After a busy two days giving this house a thorough top to bottom scrubbing, I went and sat on the porch and put my feet up. We aren’t leaving right this second but I can feel the end hovering. The house and I had a moment. It was a little silly but it came recommended by my new “friend” Marie Kondo in her delightful book about tidying up.
House, the time is coming for us to let you go. Thank you for being a shelter for our family and my heart. Thank you.
Claire is talking more every day. Saying “I uv oo’s” and “dank oo’s” and “‘nacks.” Lately everything that doesn’t have its own label is a “bubble” or “purple” and a little pointer finger helps me decipher the rest. But sometimes I have to crouch down to her level wondering, “What do you see that I can’t?” A lizard? A toy stuck under a chair?
I don’t think I quite figured her out this afternoon but a hearty, “Let’s go slide!” seemed to be a nice substitute. The girls didn’t seem to need me much apart from being the cheering section, “Wheeee! Woo Hoo!”
Abigail and I ended up on the hammock while Claire dug in the dirt. “Do I have to leave my treehouse here?” I took a deep breath, “Yes.” She took a deep breath. We leaned back letting the hammock cradle us as I pushed with one foot.
“Wheeeeee!” I replied giving a mighty push.
This place was hard for me. For the girls it just felt like home. I like thinking about that. How they were just so content with each day as it came. I worked very hard on finding that contentment here, fighting with a place that just didn’t feel right to me. It wasn’t until I unrolled my old, blue yoga mat shortly after having Claire that I started healing. Setting an intention each time I practiced: today, this, love. Breathing in, breathing out. Pressing my hands and feet into the ground made me acutely aware of where I was. Physically, I got stronger. I became more flexible. Slowly, I let go and gave myself permission to be free of the burden of the future. But what I really gained was peace and an open heart and the realization that the contentment I longed for was not in Lexington, but inside myself.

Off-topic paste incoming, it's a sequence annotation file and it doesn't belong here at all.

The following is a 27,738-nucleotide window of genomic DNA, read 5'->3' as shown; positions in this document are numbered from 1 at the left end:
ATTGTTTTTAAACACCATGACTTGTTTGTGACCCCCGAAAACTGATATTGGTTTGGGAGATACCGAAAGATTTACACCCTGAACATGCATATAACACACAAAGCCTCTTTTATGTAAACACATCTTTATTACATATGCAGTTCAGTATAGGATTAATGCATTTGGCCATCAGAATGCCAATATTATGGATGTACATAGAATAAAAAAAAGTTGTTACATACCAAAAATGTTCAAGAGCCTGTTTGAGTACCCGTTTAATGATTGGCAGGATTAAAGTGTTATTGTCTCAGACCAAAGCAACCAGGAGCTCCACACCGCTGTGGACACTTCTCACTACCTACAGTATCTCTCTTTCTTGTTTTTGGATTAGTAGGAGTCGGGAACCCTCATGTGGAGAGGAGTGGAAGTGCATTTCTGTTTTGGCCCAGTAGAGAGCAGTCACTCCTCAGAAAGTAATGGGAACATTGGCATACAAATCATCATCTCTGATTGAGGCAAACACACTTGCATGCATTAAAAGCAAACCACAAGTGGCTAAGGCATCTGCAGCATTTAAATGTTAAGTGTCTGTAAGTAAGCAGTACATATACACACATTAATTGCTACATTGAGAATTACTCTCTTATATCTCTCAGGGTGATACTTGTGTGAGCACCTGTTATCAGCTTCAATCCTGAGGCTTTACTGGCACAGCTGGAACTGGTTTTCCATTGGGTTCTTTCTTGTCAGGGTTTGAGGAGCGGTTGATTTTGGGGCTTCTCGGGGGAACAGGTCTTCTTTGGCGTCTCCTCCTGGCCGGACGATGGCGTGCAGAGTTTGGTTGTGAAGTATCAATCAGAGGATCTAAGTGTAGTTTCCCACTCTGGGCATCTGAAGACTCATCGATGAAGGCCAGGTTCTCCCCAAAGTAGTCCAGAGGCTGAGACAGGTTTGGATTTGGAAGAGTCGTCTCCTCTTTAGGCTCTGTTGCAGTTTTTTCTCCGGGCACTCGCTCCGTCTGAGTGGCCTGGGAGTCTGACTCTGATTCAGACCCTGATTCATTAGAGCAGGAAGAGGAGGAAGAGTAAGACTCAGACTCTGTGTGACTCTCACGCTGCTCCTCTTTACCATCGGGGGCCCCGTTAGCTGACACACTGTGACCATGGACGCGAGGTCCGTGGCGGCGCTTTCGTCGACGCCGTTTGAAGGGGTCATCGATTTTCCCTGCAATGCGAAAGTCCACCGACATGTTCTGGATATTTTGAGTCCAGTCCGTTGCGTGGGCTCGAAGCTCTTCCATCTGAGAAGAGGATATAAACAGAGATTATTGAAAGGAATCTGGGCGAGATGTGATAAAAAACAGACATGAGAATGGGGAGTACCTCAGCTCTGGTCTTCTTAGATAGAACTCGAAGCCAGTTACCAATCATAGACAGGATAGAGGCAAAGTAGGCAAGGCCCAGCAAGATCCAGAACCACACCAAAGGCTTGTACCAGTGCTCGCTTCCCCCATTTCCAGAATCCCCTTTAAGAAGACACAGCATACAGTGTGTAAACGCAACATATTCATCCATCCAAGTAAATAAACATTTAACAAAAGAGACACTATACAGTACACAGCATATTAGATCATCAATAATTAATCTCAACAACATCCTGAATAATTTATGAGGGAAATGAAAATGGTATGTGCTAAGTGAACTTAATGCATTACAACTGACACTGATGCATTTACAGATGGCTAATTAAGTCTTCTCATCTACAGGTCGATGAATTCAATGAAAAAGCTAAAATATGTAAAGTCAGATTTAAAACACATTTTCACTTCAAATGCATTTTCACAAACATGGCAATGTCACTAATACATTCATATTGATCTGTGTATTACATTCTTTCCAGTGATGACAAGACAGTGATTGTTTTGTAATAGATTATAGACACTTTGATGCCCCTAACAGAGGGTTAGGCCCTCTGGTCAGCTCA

I am a dreamer. I get wistful about the past. I get anxious about the future. I am sensitive. I am human. But now I know where to go, I know what I need to bring me back to this beautiful moment I’m living. For me, I find it in mountain pose or warrior, a downward facing dog, a playful headstand, a deep breath.
Later as Ryan was grilling I laid down on my back, wondering what things looked like from a toddler’s perspective. Abigail said, “I wish we could live on a cloud. Then we’d always be moving.”
That’s what the world looks like to a child. It is vast and wide. It is moving and you are going with it. It is a cloud that you take a ride on. The sky is blue. The sky is gray. The sky is dark. It is light. It is all around you. Breathe it in. Go.